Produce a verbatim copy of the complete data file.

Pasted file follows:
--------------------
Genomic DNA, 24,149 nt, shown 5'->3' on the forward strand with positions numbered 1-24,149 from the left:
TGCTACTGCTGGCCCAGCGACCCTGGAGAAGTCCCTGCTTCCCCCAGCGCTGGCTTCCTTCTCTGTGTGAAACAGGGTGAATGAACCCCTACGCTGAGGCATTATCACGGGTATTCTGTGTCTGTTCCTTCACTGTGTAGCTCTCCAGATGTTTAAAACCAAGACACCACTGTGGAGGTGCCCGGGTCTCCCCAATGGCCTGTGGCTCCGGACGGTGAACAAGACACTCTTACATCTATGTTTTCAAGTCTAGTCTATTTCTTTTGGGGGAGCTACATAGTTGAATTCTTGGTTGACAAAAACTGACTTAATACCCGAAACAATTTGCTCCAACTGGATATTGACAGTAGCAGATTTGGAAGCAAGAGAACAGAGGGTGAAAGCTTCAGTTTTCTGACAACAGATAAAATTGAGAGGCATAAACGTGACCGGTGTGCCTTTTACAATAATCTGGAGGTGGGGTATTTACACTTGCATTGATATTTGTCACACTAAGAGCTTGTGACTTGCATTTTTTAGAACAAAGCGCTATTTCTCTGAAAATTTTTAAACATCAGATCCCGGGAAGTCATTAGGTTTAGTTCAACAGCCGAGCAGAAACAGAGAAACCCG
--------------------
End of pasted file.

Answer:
Genomic DNA, 24,149 nt, shown 5'->3' on the forward strand with positions numbered 1-24,149 from the left:
TGCTACTGCTGGCCCAGCGACCCTGGAGAAGTCCCTGCTTCCCCCAGCGCTGGCTTCCTTCTCTGTGTGAAACAGGGTGAATGAACCCCTACGCTGAGGCATTATCACGGGTATTCTGTGTCTGTTCCTTCACTGTGTAGCTCTCCAGATGTTTAAAACCAAGACACCACTGTGGAGGTGCCCGGGTCTCCCCAATGGCCTGTGGCTCCGGACGGTGAACAAGACACTCTTACATCTATGTTTTCAAGTCTAGTCTATTTCTTTTGGGGGAGCTACATAGTTGAATTCTTGGTTGACAAAAACTGACTTAATACCCGAAACAATTTGCTCCAACTGGATATTGACAGTAGCAGATTTGGAAGCAAGAGAACAGAGGGTGAAAGCTTCAGTTTTCTGACAACAGATAAAATTGAGAGGCATAAACGTGACCGGTGTGCCTTTTACAATAATCTGGAGGTGGGGTATTTACACTTGCATTGATATTTGTCACACTAAGAGCTTGTGACTTGCATTTTTTAGAACAAAGCGCTATTTCTCTGAAAATTTTTAAACATCAGATCCCGGGAAGTCATTAGGTTTAGTTCAACAGCCGAGCAGAAACAGAGAAACCCG